Wednesday, Nov. 16, 2011 | 10:59 p.m.
CARSON CITY — A Las Vegas motorcyclist who crashed into a median and sustained a brain injury has lost his appeal to the Nevada Supreme Court to continue with his case.
In a 4-2 ruling, the court rejected the appeal of Andy Lee Anderson who was injured in an accident on Rainbow Boulevard in April 2005.
District Judge Michelle Leavitt granted a pre-trial summary judgment in favor of Wells Cargo Inc., the general contractor for the median, and Superior Traffic Services Corp., responsible for temporary traffic control, permanent signs and striping.
The majority of the court said Anderson failed to present general facts that the case should continue. He had no recollection of the event and presented an expert witness to show the condition of the median. But the expert didn’t get a look at it until two years after the accident.
The dissenting justices — Michael Cherry and Mark Gibbons — said Judge Leavitt was wrong in granting the pre-trial motion. They said Anderson should have the chance to go forward with discovery to gather more evidence.
In another ruling the court granted a writ sought by Converse Professional Group to dismiss a suit against it involving the ill-fated construction of the 48-story Harmon Tower in the CityCenter Project.
This was a four-way civil action in this case.
Converse was hired by MGM/Mirage Design Group to test and inspect the project. During construction of the Harmon it was discovered that rebar and link beams were improperly installed. Construction stopped. And it was revealed that rebar and link beams were in a substantially defective condition.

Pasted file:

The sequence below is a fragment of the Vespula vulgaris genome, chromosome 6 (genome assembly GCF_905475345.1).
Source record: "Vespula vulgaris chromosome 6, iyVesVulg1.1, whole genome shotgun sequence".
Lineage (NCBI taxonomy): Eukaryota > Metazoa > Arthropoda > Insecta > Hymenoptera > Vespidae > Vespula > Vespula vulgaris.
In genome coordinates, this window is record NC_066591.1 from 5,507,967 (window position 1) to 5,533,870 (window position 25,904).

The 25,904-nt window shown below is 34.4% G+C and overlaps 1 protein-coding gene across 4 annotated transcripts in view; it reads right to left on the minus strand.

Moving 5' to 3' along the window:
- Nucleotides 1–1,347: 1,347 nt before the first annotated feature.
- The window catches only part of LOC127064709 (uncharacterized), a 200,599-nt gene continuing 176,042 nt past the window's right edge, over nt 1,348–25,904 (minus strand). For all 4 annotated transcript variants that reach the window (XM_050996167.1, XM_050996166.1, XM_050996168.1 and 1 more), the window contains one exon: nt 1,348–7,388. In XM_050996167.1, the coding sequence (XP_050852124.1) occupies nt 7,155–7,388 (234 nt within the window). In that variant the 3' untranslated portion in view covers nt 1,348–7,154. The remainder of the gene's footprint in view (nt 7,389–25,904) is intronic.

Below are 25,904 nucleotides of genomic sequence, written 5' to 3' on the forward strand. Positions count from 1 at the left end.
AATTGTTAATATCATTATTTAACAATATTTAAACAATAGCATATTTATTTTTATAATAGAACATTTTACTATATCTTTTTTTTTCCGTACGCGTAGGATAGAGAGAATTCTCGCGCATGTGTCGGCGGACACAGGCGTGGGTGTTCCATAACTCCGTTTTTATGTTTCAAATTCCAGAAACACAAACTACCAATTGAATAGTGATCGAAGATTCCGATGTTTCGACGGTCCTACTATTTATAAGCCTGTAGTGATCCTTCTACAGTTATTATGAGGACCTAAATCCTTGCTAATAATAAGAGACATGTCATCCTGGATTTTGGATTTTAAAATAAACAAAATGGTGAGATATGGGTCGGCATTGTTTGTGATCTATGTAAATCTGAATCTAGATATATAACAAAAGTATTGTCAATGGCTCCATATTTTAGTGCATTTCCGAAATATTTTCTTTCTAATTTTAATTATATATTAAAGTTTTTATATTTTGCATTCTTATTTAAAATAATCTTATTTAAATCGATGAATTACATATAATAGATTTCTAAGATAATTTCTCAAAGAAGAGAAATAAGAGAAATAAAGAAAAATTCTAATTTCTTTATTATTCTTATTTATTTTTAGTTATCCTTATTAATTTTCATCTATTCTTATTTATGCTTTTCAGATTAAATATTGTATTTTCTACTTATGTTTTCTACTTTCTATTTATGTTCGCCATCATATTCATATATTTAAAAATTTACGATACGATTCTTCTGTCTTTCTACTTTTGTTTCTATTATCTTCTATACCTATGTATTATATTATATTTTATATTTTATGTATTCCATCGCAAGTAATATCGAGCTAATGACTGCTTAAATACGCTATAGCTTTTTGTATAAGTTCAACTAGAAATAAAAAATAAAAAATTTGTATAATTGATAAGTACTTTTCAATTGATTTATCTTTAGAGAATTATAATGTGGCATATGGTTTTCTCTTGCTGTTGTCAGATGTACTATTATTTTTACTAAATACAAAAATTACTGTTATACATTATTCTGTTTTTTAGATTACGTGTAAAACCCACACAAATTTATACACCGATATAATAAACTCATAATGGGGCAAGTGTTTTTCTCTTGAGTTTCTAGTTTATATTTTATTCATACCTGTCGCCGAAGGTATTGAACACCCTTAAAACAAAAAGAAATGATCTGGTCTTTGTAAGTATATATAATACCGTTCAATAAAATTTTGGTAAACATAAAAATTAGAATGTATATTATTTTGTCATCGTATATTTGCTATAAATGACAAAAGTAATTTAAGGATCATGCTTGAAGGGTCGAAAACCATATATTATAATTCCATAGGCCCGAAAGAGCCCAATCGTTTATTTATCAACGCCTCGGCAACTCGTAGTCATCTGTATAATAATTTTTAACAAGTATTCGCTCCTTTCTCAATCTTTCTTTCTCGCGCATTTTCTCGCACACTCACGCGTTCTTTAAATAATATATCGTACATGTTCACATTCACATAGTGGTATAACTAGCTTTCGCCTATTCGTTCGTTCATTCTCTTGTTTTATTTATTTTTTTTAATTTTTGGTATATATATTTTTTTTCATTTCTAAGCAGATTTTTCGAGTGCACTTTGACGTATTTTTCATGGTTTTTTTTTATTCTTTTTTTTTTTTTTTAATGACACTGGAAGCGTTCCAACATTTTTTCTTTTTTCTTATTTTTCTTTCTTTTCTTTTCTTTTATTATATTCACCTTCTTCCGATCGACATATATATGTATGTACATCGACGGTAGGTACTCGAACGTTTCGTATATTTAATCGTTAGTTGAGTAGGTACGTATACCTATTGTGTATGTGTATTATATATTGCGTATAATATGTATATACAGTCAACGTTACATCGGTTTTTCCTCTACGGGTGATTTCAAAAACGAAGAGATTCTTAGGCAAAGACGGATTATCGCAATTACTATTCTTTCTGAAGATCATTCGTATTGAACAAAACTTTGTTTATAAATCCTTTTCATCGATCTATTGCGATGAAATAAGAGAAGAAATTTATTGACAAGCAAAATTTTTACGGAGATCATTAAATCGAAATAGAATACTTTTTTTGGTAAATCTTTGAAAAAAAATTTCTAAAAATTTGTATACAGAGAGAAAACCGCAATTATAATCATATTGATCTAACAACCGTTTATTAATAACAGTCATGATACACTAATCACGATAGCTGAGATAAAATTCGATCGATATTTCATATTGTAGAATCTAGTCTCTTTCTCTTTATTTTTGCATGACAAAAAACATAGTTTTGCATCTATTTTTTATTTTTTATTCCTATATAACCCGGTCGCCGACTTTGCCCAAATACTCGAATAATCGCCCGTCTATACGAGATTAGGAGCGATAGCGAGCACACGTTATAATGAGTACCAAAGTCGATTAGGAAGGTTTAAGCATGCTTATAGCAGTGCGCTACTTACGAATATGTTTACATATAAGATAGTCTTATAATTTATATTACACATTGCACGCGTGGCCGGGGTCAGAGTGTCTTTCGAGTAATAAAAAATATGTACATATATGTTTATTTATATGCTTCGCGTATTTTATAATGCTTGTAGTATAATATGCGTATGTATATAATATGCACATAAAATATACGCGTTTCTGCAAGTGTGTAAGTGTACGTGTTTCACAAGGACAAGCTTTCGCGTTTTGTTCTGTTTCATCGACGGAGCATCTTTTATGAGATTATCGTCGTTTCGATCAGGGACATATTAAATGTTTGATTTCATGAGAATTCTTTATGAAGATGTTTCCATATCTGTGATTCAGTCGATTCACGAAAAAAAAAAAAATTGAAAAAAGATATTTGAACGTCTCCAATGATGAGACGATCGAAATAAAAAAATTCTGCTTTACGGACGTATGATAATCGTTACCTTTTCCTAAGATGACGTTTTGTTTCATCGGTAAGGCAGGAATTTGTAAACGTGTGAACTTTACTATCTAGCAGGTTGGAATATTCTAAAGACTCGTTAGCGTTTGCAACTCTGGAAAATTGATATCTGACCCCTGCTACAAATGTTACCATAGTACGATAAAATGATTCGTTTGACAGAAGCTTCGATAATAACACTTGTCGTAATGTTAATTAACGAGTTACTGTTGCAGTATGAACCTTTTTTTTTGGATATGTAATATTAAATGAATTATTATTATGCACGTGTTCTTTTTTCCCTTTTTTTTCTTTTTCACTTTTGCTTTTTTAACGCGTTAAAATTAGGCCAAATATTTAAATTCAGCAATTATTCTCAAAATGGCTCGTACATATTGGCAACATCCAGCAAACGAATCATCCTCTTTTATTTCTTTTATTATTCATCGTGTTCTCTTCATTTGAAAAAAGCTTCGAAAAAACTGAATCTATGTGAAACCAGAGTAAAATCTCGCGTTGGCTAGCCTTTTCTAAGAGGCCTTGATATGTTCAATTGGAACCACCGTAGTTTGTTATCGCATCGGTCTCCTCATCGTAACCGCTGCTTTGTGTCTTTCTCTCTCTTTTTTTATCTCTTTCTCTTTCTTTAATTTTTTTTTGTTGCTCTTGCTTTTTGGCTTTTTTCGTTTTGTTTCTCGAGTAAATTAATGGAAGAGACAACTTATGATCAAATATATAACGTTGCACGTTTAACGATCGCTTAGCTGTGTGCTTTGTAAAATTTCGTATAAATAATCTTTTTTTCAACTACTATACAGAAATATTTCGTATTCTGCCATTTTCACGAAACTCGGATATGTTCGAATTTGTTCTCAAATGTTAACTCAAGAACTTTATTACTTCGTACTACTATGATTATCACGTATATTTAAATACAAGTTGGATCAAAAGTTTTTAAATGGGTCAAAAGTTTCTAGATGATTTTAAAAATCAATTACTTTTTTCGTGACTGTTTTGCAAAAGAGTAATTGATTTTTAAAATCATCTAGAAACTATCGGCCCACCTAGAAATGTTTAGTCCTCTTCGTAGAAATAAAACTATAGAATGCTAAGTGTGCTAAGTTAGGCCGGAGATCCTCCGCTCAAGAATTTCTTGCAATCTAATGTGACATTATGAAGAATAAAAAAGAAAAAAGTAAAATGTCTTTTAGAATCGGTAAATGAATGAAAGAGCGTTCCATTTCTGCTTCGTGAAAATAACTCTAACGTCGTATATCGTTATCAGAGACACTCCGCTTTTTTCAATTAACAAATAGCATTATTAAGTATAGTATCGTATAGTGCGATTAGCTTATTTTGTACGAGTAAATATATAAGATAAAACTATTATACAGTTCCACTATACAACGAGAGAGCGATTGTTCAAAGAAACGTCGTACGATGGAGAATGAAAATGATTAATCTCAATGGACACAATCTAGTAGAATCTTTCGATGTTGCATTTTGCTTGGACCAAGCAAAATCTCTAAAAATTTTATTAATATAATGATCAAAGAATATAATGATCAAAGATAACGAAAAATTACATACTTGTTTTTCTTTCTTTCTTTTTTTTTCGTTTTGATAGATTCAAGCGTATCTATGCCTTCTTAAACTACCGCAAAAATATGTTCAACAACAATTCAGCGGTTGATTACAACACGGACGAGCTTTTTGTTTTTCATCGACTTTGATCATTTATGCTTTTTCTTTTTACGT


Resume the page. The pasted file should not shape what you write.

Perini Building Company, the general contractor, sued MGM/Mirage to recover payments owed. MGM/Mirage countered sued. Perini then sued subcontractors Century Steel and Pacific Coast Steel, accusing them of defective reinforcing steel work.
Century Steel and Pacific Coast Steel then filed suit against Converse Professional, accusing it of improperly inspecting the work on the project.
The Supreme Court overturned the decision of District Judge Elizabeth Gonzales who ruled discovery may be conducted by Century and Pacific Coast. The court said that factual basis of fraud must be alleged before discovery can be conducted and it was not carried out in this case.
And the writ of mandamus was granted dismissing the complaint against Converse Professional Group.